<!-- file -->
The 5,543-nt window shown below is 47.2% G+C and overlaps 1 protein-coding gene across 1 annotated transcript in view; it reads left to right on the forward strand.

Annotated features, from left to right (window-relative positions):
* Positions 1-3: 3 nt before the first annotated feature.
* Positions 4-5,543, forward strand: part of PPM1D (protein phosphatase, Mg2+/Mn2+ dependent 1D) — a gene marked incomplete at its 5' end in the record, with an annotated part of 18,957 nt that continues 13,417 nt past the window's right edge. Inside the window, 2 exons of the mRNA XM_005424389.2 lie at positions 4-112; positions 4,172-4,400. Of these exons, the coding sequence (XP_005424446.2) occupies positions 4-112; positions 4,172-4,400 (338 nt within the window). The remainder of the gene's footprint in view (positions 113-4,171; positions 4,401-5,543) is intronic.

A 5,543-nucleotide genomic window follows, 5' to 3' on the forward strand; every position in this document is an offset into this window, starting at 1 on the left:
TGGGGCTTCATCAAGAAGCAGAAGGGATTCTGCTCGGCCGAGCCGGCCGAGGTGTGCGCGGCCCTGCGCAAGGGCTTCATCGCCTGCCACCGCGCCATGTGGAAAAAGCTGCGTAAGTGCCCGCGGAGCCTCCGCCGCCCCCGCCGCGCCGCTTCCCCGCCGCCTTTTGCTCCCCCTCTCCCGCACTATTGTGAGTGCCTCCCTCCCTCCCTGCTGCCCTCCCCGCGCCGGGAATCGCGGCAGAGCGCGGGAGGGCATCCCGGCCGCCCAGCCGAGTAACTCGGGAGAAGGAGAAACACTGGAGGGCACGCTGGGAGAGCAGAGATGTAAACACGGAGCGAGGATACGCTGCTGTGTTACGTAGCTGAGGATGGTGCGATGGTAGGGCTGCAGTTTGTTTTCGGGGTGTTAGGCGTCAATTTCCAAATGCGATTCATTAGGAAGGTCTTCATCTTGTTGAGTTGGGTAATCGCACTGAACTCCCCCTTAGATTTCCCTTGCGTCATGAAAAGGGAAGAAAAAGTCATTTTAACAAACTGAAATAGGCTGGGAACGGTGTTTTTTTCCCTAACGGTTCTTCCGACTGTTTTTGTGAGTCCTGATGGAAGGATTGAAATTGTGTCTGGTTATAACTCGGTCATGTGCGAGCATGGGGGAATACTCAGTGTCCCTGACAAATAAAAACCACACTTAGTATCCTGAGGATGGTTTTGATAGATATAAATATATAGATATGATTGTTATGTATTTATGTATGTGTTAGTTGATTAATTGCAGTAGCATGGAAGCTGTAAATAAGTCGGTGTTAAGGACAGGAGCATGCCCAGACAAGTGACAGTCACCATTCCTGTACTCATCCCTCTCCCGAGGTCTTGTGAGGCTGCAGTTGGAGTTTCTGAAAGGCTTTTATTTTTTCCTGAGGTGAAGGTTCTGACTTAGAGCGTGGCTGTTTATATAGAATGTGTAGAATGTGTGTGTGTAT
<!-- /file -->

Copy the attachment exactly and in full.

The 5,543-nt window shown below is 47.2% G+C and overlaps 1 protein-coding gene across 1 annotated transcript in view; it reads left to right on the forward strand.

Annotated features, from left to right (window-relative positions):
* Positions 1-3: 3 nt before the first annotated feature.
* Positions 4-5,543, forward strand: part of PPM1D (protein phosphatase, Mg2+/Mn2+ dependent 1D) — a gene marked incomplete at its 5' end in the record, with an annotated part of 18,957 nt that continues 13,417 nt past the window's right edge. Inside the window, 2 exons of the mRNA XM_005424389.2 lie at positions 4-112; positions 4,172-4,400. Of these exons, the coding sequence (XP_005424446.2) occupies positions 4-112; positions 4,172-4,400 (338 nt within the window). The remainder of the gene's footprint in view (positions 113-4,171; positions 4,401-5,543) is intronic.

A 5,543-nucleotide genomic window follows, 5' to 3' on the forward strand; every position in this document is an offset into this window, starting at 1 on the left:
TGGGGCTTCATCAAGAAGCAGAAGGGATTCTGCTCGGCCGAGCCGGCCGAGGTGTGCGCGGCCCTGCGCAAGGGCTTCATCGCCTGCCACCGCGCCATGTGGAAAAAGCTGCGTAAGTGCCCGCGGAGCCTCCGCCGCCCCCGCCGCGCCGCTTCCCCGCCGCCTTTTGCTCCCCCTCTCCCGCACTATTGTGAGTGCCTCCCTCCCTCCCTGCTGCCCTCCCCGCGCCGGGAATCGCGGCAGAGCGCGGGAGGGCATCCCGGCCGCCCAGCCGAGTAACTCGGGAGAAGGAGAAACACTGGAGGGCACGCTGGGAGAGCAGAGATGTAAACACGGAGCGAGGATACGCTGCTGTGTTACGTAGCTGAGGATGGTGCGATGGTAGGGCTGCAGTTTGTTTTCGGGGTGTTAGGCGTCAATTTCCAAATGCGATTCATTAGGAAGGTCTTCATCTTGTTGAGTTGGGTAATCGCACTGAACTCCCCCTTAGATTTCCCTTGCGTCATGAAAAGGGAAGAAAAAGTCATTTTAACAAACTGAAATAGGCTGGGAACGGTGTTTTTTTCCCTAACGGTTCTTCCGACTGTTTTTGTGAGTCCTGATGGAAGGATTGAAATTGTGTCTGGTTATAACTCGGTCATGTGCGAGCATGGGGGAATACTCAGTGTCCCTGACAAATAAAAACCACACTTAGTATCCTGAGGATGGTTTTGATAGATATAAATATATAGATATGATTGTTATGTATTTATGTATGTGTTAGTTGATTAATTGCAGTAGCATGGAAGCTGTAAATAAGTCGGTGTTAAGGACAGGAGCATGCCCAGACAAGTGACAGTCACCATTCCTGTACTCATCCCTCTCCCGAGGTCTTGTGAGGCTGCAGTTGGAGTTTCTGAAAGGCTTTTATTTTTTCCTGAGGTGAAGGTTCTGACTTAGAGCGTGGCTGTTTATATAGAATGTGTAGAATGTGTGTGTGTAT